Daily Archives: September 15, 2014

The Sharp Iron Part

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Emin set his horse on a gentle trot, and came near another monastery on the right of a very smooth plain, within half a mile from his abode; and on the left was a flock of sheep, which the author did not conceive to be the property of Etmiatzin. The shepherds took him to be a Turk; and he took them to be Mahometans. They set a dozen large furious dogs before and behind to annoy him from going on; and attacked him so close as almost to pull him down from his horse. He bore the insult about five minutes, endeavoring, with great patience, to avoid mischief, till the poor beast could not move forward, and one of the dogs jumped up and fixed his teeth in the horse’s upper lip. This provoked him at last to shoot the dog with a pistol, the gift of his friend lord Bolinbroke; the rest ran away and cleared the passage; and the shepherds stood back threatening him in Turkish, as he had committed a murder in killing a valuable dog of the Three Churches. It happened very luckily both for Emin and for those saucy fellows, that at the time of firing the pistol, he broke the butt in two, and the sharp iron part ran almost through the palm of his right hand; by which he was so much disabled, that it entirely took away his strength, and prevented him fortunately from cutting down all six of them in a heat of passion; he not in the least imagining the stupid unchristian consequence of it.

Emin, Life and Adventures, 1792

Preface to a Fable

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This fable my lord devised, to the end that he might exhibit therein, a model or description of a college, instituted for the interpreting of nature, and the producing of great and marvelous works, for the benefit of men; under the name of Solomon’s house, or the college of the six days works. And even so far his lordship has proceeded, as to finish that part. Certainly the model is more vast and high, than can possibly be imitated in all things; notwithstanding most things therein are within men’s power to effect. His lordship thought also in this present fable, to have composed a frame of laws, or of the best state or mold of a commonwealth; but foreseeing it would be a long work, his desire of collecting the natural history diverted him, which he preferred many degrees before it.

Rawley, Preface: New Atlantis, 1626

Consider (“Think Well On’t; or Reflections on the Great Truths,” 1736)

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Consider, fifthly, how the cross lying flat on the ground, they lay our dear Redeemer stretched out upon it, who like a meek lamb makes no resistance. And first drawing his right hand to the place designed to fix it on, they drive with their hammers a sharp gross nail through the palm of his hand, forcing its way with incredible torment through the sinews, veins, muscles and bones, of which the hand is composed, into the hard wood of the cross. In the meantime the whole body, to favor that wound and the pierced sinews, was naturally drawn towards the right side, but was no long permitted to remain so; for immediately these cruel butchers laying hold of his other arm, and hand, violently drag him towards the left side, in order to nail that hand also to the place designed for it. Then pulling down his legs, they fasten his sacred feet in like manner with nails to the wood. And all this with such violent cruelty, that ‘tis thought with stretching and pulling they very much strained his whole body, and disjointed it in many parts, according to that of the royal prophet: “They have dug my hands and feet; they have numbered all my bones,” Psalm 21.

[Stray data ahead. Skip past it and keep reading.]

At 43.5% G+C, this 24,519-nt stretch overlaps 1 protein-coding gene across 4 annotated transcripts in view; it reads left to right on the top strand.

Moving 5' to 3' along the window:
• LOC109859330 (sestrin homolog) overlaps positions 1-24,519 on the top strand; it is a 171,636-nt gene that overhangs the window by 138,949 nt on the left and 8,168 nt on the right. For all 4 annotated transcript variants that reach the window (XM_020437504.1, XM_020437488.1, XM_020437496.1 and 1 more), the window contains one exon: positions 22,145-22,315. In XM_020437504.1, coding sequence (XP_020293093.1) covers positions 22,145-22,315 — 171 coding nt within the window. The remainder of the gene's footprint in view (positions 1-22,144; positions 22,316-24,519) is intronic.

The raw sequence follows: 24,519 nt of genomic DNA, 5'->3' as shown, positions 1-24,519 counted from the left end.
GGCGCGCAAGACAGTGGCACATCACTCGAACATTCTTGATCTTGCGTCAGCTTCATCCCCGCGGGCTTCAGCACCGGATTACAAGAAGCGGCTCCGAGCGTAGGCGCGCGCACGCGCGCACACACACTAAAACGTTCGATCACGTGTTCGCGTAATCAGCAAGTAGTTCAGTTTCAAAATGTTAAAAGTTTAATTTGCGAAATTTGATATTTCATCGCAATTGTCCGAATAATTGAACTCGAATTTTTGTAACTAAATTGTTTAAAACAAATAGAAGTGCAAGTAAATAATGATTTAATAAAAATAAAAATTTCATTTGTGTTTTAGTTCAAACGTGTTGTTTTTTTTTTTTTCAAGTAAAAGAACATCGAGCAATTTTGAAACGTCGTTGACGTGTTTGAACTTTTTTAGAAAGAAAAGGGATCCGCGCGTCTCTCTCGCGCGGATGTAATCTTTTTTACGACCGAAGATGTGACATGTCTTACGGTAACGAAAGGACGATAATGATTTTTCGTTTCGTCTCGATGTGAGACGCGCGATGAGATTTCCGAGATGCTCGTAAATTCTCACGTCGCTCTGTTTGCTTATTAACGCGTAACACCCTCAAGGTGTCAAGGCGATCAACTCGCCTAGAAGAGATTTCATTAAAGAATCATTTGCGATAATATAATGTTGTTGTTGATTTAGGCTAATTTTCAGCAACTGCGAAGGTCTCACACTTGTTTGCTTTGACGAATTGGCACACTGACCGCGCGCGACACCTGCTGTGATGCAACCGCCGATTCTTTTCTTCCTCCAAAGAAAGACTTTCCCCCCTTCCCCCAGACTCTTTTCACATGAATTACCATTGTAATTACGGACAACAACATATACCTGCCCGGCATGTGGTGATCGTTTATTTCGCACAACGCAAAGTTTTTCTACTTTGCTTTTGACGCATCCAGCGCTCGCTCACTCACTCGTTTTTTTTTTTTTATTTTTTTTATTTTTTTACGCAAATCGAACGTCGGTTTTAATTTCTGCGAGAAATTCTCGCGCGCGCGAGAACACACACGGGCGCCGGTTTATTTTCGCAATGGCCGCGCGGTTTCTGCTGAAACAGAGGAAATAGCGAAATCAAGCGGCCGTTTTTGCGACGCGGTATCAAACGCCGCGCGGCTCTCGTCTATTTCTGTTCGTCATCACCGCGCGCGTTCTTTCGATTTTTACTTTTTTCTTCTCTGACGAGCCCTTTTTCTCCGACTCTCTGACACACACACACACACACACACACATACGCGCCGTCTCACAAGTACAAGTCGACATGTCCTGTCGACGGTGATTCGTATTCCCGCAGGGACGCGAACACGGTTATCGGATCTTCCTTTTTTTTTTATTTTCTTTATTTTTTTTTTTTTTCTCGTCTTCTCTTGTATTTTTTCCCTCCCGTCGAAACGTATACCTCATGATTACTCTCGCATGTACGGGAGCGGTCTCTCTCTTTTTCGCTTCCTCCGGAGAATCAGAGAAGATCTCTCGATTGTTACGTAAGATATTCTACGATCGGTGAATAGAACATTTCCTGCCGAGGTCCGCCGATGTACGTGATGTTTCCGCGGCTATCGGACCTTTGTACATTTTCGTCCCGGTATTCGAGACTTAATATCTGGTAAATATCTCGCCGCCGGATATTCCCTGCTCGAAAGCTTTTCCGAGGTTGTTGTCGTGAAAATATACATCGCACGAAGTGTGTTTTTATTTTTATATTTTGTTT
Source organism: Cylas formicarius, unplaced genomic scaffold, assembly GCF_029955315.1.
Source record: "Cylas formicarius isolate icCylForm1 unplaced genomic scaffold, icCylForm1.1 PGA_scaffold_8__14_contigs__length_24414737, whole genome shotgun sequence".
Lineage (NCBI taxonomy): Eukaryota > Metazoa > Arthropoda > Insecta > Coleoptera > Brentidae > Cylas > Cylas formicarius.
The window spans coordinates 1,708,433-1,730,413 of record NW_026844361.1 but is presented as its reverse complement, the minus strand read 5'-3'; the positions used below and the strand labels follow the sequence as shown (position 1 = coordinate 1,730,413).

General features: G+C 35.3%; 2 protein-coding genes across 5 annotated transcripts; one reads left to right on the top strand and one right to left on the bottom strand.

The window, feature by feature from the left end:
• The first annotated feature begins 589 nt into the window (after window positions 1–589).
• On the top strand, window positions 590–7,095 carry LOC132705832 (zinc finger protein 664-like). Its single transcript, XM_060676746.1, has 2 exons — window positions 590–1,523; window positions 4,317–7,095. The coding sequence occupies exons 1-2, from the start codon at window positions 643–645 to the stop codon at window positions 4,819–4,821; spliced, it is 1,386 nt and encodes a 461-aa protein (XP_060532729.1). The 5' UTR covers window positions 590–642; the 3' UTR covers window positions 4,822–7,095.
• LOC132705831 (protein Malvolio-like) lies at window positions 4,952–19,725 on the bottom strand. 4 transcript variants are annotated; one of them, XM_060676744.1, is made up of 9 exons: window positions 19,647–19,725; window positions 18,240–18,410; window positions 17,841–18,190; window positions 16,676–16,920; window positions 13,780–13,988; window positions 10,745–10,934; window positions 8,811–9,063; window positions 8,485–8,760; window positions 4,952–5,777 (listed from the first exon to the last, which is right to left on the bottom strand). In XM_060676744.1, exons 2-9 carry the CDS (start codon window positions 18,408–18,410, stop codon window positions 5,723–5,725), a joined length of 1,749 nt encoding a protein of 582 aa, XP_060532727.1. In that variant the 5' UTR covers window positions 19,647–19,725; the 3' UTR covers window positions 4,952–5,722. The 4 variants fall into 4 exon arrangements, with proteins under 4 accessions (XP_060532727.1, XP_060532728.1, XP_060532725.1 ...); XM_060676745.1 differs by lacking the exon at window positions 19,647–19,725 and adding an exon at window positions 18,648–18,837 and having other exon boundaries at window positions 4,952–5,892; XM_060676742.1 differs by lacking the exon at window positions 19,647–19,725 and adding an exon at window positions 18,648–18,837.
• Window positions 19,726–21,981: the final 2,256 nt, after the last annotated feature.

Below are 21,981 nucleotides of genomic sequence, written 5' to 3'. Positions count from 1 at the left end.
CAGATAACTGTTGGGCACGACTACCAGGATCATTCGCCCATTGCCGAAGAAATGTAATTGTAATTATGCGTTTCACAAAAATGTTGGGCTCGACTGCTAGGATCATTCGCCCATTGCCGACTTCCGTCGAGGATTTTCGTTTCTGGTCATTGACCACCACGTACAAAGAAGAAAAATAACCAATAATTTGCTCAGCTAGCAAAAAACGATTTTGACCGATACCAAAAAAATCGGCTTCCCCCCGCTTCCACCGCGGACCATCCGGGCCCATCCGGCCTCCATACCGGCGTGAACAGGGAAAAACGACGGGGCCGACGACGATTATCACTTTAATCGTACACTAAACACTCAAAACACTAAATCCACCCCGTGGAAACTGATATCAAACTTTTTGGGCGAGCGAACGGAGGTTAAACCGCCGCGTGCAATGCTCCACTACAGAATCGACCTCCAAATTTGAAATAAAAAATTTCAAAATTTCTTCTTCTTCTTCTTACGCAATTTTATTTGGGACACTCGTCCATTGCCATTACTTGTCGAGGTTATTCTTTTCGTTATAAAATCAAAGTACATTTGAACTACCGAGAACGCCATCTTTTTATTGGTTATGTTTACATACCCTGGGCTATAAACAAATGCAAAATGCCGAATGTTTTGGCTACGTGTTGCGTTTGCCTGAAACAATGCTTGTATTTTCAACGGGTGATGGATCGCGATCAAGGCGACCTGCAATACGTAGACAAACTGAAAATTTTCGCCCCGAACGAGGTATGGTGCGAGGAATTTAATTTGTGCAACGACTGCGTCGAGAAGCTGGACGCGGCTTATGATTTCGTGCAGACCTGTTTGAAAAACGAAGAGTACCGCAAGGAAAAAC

Think Well On’t; or Reflections on the Great Truths, 1736

Chariot (from Sir Francis Bacon’s “New Atlantis,” 1626)

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51HZ0NSjHdL._AA160_The chariot was all of cedar, gilt, and adorned with crystal; save that the fore-end had panels of sapphires, set in borders of gold; and the hinder-end the like of emeralds of the Peru color. There was also a sun of gold, radiant, upon the top, in the midst; and on the top before, a small cherub of gold, with wings displayed. The chariot was covered with cloth of gold tissued upon blue. He had before him fifty attendants, young men all, in white satin loose coats to the mid leg; and stockings of white silk; and shoes of blue velvet; and hats of blue velvet; with fine plumes of diverse colors, set round like hatbands. Next before the chariot, when two men, bareheaded, in linen garments down to the foot, girt, and shoes of blue velvet; who carried, the one a crosier, the other a pastoral staff like a sheep hook: neither of them of metal, but the crosier of balmwood, the pastoral staff of cedar.

Sir Francis Bacon: The New Atlantis, 1626

A Coinage for Ireland

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In 1331, amerciaments were ordered to be received no longer in heifers, but in deniers. Edward the third passed this decree in the hope of improving the trade of Ireland, and the revenue; and he ordered a coinage for Ireland, but no specimens of it have been found. Seventy years after, the prince of Leinster’s horse was rated at 400 cows, and the relator of this fact expressly adds, that, in Ireland, they barter by exchange, one commodity for another, and not for ready money. Even so late as 1570, Campion says, they exchange by commutation of wares for the most part, and have utterly no coin stirring in any of the great lord’s houses. The couped arm occurs on many of the Danish, Irish, as well as on the Saxon coins. It is well explained by the law of Athelstan, “If any coiner adulterates money, let his hand be cut off and fixed over the mint.” A coin of Sihtric, found in Queen’s county, shows the hand, with a nail through the palm.

Monthly Repertory, 1708